Ida C. Mann, MD
    A purple silhouette of a woman with long hair. The silhouette is in profile, and she is looking towards the left with her hand on her chin, in a curious posture. She has long, straight hair to the middle of her back.
    Dame Ida C. Mann (1893-1983) studied at the London School of Medicine for Women, the only medical school in England open to female students in the early 1900s. During her career, she studied embryology of the eye and the treatment of mustard gas burns. In 1945 she became the first female professor of ophthalmology at Oxford University. In 1950 she moved to Australia where she studied treatment for trachoma. She was named Dame Commander of the British Empire in 1980 for services for the welfare of indigenous Australians.
    Since 1985, the Truhlsen-Marmor Museum of the Eye has been building a collection of audio and visual materials including photographs, videos, vinyl records, and cassette tapes. There are 133 interviews of significant figures in the history of medicine, nineteen of which are female. Drs. Eleanor Faye, Alice McPherson, and Eve Higginbotham are a small representation of the memories and history this collection contains.

    Eleanor E. Faye, MD

    A black and white photograph of an older white woman. She has grey, curled hair and she wears a silky blouse with a pussy bow collar and a pair of eyeglasses.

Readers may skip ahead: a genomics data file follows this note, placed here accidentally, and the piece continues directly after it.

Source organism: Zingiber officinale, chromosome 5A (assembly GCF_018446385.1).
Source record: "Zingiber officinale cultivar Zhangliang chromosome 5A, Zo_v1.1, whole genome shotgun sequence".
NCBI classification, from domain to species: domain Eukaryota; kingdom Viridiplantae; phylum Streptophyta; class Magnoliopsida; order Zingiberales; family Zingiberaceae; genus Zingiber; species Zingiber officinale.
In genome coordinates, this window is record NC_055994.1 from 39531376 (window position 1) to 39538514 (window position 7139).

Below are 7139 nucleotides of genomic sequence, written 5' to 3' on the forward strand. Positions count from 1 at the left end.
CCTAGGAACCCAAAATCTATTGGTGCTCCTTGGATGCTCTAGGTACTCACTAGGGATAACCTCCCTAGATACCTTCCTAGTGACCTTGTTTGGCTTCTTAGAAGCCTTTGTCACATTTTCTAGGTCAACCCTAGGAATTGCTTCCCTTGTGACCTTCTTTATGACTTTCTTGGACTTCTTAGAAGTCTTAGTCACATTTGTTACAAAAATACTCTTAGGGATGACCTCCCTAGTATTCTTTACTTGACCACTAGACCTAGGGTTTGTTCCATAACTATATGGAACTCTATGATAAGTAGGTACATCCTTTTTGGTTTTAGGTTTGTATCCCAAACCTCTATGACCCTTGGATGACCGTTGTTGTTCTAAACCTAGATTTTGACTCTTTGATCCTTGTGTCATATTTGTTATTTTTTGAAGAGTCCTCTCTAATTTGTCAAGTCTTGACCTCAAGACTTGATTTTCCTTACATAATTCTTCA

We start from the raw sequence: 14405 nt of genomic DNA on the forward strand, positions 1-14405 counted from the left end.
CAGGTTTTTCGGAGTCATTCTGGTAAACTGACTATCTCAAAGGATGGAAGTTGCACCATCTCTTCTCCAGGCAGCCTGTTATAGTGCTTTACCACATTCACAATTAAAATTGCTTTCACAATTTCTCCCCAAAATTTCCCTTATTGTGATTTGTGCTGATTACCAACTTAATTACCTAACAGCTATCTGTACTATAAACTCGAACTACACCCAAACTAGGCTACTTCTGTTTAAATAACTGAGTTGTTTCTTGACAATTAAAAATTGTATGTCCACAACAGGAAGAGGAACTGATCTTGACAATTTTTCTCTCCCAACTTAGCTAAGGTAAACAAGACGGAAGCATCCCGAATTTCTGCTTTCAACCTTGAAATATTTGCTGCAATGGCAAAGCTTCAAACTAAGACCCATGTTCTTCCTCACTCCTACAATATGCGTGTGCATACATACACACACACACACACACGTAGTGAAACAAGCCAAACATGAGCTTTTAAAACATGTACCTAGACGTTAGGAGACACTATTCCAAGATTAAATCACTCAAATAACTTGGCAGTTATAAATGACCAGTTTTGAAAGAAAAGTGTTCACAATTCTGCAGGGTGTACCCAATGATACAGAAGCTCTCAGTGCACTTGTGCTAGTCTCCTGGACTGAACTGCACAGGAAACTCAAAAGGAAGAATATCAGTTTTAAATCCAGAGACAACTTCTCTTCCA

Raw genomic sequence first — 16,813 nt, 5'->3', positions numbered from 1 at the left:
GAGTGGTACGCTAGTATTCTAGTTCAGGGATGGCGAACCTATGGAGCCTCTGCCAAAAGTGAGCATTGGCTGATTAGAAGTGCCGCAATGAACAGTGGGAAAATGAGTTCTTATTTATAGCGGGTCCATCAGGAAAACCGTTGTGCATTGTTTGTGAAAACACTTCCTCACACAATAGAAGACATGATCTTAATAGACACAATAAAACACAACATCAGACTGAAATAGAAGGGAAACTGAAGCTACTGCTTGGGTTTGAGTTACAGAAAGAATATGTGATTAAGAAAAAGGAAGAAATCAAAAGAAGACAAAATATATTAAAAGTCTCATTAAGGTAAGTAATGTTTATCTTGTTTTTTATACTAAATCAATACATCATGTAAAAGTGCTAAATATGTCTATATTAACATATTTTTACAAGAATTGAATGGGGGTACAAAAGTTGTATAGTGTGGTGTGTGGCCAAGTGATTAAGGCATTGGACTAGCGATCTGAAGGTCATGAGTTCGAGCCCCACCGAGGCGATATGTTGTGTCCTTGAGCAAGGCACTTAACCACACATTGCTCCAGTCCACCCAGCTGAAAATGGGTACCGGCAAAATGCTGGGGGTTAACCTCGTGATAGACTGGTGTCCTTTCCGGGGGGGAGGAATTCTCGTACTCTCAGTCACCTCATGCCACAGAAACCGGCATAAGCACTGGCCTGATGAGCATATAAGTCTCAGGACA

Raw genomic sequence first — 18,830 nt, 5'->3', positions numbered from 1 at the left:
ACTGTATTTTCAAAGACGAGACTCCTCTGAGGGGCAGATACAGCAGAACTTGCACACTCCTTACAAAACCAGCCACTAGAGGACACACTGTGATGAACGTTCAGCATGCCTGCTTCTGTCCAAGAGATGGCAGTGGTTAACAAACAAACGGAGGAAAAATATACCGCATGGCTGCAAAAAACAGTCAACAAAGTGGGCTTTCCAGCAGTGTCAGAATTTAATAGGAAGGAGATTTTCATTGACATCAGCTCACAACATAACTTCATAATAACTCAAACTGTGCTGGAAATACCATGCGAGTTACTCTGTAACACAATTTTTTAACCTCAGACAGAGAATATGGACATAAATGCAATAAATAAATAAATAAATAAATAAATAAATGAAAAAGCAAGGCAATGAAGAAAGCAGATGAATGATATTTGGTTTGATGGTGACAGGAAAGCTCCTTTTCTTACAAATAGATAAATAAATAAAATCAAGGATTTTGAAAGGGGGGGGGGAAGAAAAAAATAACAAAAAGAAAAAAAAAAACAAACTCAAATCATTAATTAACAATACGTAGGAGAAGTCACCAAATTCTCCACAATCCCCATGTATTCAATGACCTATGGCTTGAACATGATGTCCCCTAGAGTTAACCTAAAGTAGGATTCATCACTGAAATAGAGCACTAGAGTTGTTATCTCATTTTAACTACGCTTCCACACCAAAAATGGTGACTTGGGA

“I applied to Stanford Medical School and at that time I think there were something like 3,000 applicants for two spaces for women. They took only two women. They thought nothing of it, and we thought nothing of it. Everyone said, ‘Okay, two women, I hope I’m one of the two.’

    [Afterward] what got me into Manhattan Eye and Ear as the first woman resident was Mrs. Breckinridge. Townley Paton said, ‘We’ve never had a woman before,’ and Mrs. Breckinridge said, ‘Well, this is the time, this is it.”

     -Interview of Eleanor E. Faye, MD conducted by Gwen Sterns, MD, May 2014

    Alice R. McPherson, MD
    A black and white photograph of a woman wearing a tweed suit. She is a older white woman with light hair. She wears a tweed jacket and a black blouse with a string of pearls.
    “I realized that women were not being accepted as referral surgeons out East. They respected me as a colleague, but it was just not possible for a young woman. So, I went to Texas. They were open minded and the older men, the older ophthalmologists, were willing to refer cases to sort of a young squirt out of Boston.”

    -A Conversation Between Alice R. McPherson, MD and H. Dunbar Hoskins, MD, October 2009

    Eve J. Higginbotham, MD
    A black and white photograph of a middle aged Black woman. She has dark skin and short black hair, and she is wearing a paisley silk scarf around her neck and large geometrically shaped earrings.
    “Mathea Allansmith at Harvard Medical School [was] an extraordinary role model because she had a very active laboratory…held a faculty appointment…had a practice at Beth Israel and was the mother of six children. Thus, she seemed to have it all and seemed to love it all. And I thought, if this is a field that allows you to have such a full existence, this is a field that I really want to learn more about.”

     -A Conversation Between Eve J. Higginbotham, MD and Patricia Bath, MD, October 2011